HOUSTON: Oil edged marginally higher after hitting a six-month low earlier on Wednesday, as markets weighed a steeper-than-expected draw down in US crude inventories against rising output and exports from Russia.
US crude stocks fell by 7.1 million barrels in the week to Aug. 12 to 425 million barrels, according to data from the Energy Information Administration, compared with analysts’ expectations in a Reuters poll for a 275,000-barrel drop.
Brent crude rose 72 cents, or 0.7 percent, to $92.96 per barrel by 1108 a.m. ET (1508 GMT), after spiking more than $2 immediately after EIA data was released. Earlier in the day, recession worries had pushed benchmark prices to its lowest since February at $91.51. US West Texas Intermediate crude rose $2.03 cents, or 2.3 percent, to $88.46.
UScrude exports hit 5 million barrels per day, the highest on record, according to EIA data, as WTI has traded at steep discount to Brent, making purchases of US crude ore attractive to foreign buyers. In a sign of strong demand, gasoline stocks also drew 4.6 million barrels, much higher than the expected 1.1 million barrel draw.
“It was expected to be a friendly report and it was pretty much across the board. Some of those demand destruction concerns that the market was going through seem to be alleviated a little bit,” said Phil Flynn, an analyst at Price Futures group.
The American Petroleum Institute on Tuesday had flagged a 448,000 barrel draw in crude stocks and 4.5 million barrels in gasoline inventories, according to sources.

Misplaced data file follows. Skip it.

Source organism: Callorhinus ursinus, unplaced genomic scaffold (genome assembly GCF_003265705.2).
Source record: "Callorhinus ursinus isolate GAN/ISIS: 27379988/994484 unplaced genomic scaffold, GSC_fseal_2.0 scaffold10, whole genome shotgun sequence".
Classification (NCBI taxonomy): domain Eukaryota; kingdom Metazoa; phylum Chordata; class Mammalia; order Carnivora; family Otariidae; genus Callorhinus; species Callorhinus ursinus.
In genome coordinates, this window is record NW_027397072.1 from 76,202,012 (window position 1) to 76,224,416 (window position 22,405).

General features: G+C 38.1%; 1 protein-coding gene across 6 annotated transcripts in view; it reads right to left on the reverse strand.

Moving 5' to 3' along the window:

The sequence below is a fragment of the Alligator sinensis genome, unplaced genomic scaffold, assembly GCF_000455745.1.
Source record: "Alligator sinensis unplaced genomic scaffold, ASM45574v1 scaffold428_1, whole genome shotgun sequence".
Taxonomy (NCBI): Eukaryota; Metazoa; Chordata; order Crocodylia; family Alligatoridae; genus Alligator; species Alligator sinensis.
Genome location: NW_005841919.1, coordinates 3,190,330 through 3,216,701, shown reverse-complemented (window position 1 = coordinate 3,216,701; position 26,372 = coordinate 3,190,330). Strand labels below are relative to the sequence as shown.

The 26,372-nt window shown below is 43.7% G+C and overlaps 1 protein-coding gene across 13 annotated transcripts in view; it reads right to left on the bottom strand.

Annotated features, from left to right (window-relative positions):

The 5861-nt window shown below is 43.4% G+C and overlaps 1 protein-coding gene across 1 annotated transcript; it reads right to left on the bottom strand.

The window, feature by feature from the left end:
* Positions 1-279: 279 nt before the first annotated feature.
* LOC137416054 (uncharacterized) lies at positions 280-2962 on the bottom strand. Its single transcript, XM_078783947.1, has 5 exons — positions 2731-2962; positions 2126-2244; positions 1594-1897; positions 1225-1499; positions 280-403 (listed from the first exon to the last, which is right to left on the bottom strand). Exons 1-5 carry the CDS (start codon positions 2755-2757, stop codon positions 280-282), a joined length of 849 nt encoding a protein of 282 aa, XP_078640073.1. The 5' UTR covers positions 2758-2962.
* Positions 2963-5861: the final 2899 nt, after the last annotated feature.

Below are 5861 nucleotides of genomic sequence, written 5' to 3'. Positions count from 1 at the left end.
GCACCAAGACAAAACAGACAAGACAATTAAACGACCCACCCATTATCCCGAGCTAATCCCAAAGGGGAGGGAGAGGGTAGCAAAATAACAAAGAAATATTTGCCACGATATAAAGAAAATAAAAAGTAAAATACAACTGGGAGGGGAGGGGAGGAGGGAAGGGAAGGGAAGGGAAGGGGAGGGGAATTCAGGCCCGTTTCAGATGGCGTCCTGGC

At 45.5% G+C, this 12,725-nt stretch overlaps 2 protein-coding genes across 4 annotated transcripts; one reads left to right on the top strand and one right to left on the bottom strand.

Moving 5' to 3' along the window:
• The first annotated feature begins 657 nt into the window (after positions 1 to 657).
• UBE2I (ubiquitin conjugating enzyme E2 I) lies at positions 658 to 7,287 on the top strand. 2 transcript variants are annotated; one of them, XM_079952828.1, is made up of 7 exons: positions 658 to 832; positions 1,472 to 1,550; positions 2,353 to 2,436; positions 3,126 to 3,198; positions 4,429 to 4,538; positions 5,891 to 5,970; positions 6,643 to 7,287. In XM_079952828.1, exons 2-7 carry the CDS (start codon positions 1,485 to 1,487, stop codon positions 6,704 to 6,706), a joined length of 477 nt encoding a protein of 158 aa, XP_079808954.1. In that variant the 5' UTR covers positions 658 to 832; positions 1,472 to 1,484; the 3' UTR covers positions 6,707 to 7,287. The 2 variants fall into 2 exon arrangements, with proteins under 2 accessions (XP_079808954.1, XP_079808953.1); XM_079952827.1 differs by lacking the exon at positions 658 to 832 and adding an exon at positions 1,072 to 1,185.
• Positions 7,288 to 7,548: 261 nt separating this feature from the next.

Oil has soared in 2022, coming close to an all-time high of $147 in March after Russia's invasion of Ukraine exacerbated supply concerns.
However, Russia has started to gradually increase its oil production after sanctions-related curbs and as Asian buyers have increased purchases, leading Moscow to increase its forecasts for output and exports until the end of 2025, an economy ministry document seen by Reuters showed.
Russia’s earning from exports
Russia’s earnings from energy exports are expected to rise 38 percent this year partly due to higher oil export volumes, according to the document, in a sign that supply from the country has not been impacted as much as markets originally expected.
The prospect of recession has also more recently weighed on oil prices.
On the oil supply front, the market is awaiting developments from talks to revive Iran’s 2015 nuclear deal with world powers, which could eventually lead to a boost in Iranian oil exports if a deal is reached.
The EU and US said on Tuesday they were studying Iran’s response to what the EU has called its “final” proposal to save the deal.
Analysts at Goldman Sachs said a return of Iranian crude supply would reduce their 2023 forecast by $5-10 per barrel from $125 per barrel.